medium –size companies and huge companies. The next type of banks according to Howells and Bain are investment banks. These banks are focused just on companies and they offer more diverse and spohisticated range of product and services. Expect these banks, which are specialized on these markets exist also universal banks, these banks provide huge variety of services and are interested in both markets.(Howells, Bain, 2008).
The second type of division distinguishes between wholesale banks and retail banks. The main different between these two kinds of banks is in their end – Consumers (Howells, Bain, 2008). According to Howells and Bain wholesale banks are focused in providing service to large companies (Howells, Bain, 2008). This group of banks provides various range of specialized product to satisfy companies‟ needs. Wholesale banks service includes activities from “deposit – taking and lending to firms through to assets management” (Howells, Bain, p. 35, 2008).
2.1.3 Banking products
As had been said before, one of primary bank tasks is to satisfy customer needs (Dilley, Deborah, 2008). This is the reason why banks offer so huge range of products. Banking product could be divided in two main groups: “Deposit and transaction accounts and Loans and credit accounts” (Dilley, Deborah, pp.8, 2008). Banks have different tasks in these two types of products. In the first group they act like debtors, because the obtain money from their clients and they have to pay interest for it. In the second group of product are bank in a position of lenders and they lend financial assets to their clients (Dilley, Deborah, 2008)
Deposit and transaction accounts could be next divided in to followings products:
Table 2.3: Type of transaction accounts
transaction accounts (also called as: checking accounts, current accounts)
saving accounts certificate accounts
Loans and credit accounts could be divided, according to Dilley and Deborah (2008), in to three elementary groups: - short term loans; - long term loans; - line of credits. It is useful to focus back on deposit and transaction accounts especially on transaction accounts. These accounts have similar characteristics and features as student bank accounts (Bouronova, 2010) and thus, it is necessary to introduce main functions, advantages and disadvantages of current accounts. Current account are described as deposit accounts and these accounts are daily used by client to pay their bills, withdraws etc. (Dilley, Deborah, 2008). According to Dilley and Deborah the potential disadvantage of these accounts is, that these accounts are usually more expensive and clients have to pay higher fees for this kind of service (Dilley, Deborah, 2008), interests rates are low and these accounts are not useful for savings (Dilley, Deborah, 2008). On the other hand Hogarth et al (2008) and Smith (2002) argued that these accounts are necessary to get other bank products and to build up your own finance independence. Although it may not be obvious, it is crucial for banks to have as many clients which have current accounts as possible, because it exist strong presumption that these clients would prefer the same bank also for other banking products (Smith, 2002). Students‟ accounts have the same features as ordinary current accounts, but usually they are free of charge and they offer some advantages to students, like free online banking, free insurance, free withdraws etc. (Bouronova, 2010).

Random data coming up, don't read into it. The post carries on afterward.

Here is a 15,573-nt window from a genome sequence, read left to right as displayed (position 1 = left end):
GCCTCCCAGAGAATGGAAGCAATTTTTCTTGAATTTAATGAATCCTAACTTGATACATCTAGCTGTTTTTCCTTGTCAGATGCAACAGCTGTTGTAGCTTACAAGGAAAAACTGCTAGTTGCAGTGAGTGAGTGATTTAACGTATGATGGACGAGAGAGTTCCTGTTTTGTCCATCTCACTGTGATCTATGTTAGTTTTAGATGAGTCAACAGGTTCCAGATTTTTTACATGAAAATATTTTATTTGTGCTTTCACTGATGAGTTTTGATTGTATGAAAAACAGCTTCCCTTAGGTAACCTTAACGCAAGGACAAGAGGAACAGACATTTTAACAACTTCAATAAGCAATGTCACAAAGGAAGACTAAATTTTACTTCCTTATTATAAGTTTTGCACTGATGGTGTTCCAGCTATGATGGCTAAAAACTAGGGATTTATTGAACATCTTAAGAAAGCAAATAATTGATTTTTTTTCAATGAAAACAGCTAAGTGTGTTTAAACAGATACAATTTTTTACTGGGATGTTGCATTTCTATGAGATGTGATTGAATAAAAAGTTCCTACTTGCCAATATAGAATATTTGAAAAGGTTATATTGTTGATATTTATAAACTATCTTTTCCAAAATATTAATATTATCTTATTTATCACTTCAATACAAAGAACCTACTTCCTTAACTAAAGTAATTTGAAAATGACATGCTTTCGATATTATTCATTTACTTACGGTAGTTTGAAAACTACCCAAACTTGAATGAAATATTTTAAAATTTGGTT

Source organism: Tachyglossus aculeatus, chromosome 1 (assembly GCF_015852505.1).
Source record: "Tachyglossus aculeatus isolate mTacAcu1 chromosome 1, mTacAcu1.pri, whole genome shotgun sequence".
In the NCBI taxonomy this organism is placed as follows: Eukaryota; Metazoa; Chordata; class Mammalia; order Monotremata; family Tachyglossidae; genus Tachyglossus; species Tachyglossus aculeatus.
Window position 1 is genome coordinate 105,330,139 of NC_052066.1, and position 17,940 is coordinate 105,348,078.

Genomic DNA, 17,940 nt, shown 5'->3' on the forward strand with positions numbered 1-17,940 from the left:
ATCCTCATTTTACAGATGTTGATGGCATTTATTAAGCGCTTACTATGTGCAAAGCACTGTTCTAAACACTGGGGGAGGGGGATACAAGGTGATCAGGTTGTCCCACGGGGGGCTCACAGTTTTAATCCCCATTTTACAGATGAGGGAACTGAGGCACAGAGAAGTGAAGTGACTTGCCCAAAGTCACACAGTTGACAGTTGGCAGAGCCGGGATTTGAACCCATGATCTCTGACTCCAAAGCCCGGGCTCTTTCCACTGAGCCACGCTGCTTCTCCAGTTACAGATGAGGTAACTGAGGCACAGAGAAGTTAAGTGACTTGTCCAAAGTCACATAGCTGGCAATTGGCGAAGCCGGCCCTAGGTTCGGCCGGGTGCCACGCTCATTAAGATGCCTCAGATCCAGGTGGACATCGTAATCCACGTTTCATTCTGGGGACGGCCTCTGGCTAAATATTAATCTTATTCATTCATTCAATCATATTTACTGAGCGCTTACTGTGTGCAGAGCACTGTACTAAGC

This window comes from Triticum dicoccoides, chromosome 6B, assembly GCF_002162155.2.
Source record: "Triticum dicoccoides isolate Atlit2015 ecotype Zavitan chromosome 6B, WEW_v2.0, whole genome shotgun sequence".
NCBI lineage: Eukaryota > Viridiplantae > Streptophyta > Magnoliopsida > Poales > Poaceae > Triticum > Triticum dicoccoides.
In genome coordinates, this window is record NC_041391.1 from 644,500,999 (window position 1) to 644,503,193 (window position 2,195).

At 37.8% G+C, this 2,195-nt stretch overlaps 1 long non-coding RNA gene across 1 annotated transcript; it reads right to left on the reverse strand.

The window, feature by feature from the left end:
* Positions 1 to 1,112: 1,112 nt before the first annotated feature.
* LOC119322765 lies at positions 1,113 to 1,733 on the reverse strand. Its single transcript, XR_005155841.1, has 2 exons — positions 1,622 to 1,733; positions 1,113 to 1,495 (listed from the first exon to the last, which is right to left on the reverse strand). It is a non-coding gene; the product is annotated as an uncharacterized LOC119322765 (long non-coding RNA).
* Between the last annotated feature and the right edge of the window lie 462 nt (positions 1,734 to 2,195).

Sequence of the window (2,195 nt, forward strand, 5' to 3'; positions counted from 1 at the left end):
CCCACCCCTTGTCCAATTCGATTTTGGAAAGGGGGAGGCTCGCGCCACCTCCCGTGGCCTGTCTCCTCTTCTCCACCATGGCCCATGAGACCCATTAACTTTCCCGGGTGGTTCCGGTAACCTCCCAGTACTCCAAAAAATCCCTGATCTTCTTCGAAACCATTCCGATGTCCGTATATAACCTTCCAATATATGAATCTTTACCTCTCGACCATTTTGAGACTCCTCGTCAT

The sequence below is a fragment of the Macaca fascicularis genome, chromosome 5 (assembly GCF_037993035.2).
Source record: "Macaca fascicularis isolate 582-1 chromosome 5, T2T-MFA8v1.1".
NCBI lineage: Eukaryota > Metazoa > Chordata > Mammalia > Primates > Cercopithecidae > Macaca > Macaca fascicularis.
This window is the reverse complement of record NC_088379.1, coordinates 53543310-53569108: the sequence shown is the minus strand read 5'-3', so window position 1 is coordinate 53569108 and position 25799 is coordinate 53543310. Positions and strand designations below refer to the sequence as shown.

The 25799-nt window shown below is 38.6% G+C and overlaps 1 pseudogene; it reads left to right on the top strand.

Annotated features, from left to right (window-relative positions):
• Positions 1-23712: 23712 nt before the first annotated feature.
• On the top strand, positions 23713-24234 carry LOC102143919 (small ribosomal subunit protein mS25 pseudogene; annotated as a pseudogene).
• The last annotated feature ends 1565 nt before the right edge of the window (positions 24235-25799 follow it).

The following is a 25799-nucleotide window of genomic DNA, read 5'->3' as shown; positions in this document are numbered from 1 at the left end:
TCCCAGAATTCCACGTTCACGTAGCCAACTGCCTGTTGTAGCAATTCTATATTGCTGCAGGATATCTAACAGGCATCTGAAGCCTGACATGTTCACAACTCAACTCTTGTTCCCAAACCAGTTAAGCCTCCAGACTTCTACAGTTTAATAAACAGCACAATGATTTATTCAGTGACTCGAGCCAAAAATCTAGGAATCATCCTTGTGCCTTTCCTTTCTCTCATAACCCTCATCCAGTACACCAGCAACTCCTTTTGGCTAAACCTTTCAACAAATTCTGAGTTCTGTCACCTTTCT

2.1.4 Student banking
There is a considerable amount of literature describing the role of student banking and about students as consumers, but majority of these studies were published in countries where students need to participate on the price of their education. Also most of these studies are focused on reaching student, students fluctuation etc.
Students became an interesting market for banks during 1970s in UK, when banks recognised that students need bank account to pay tuition fees (Lewis, 1982). From it follows that student banking products are closely connected with the state higher education policy. Moreover this presumption supports Dilley‟s and Deborah‟s definition of bank product, which says that banking products should on first place fulfil consumer needs (Dilley, Deborah, 2008).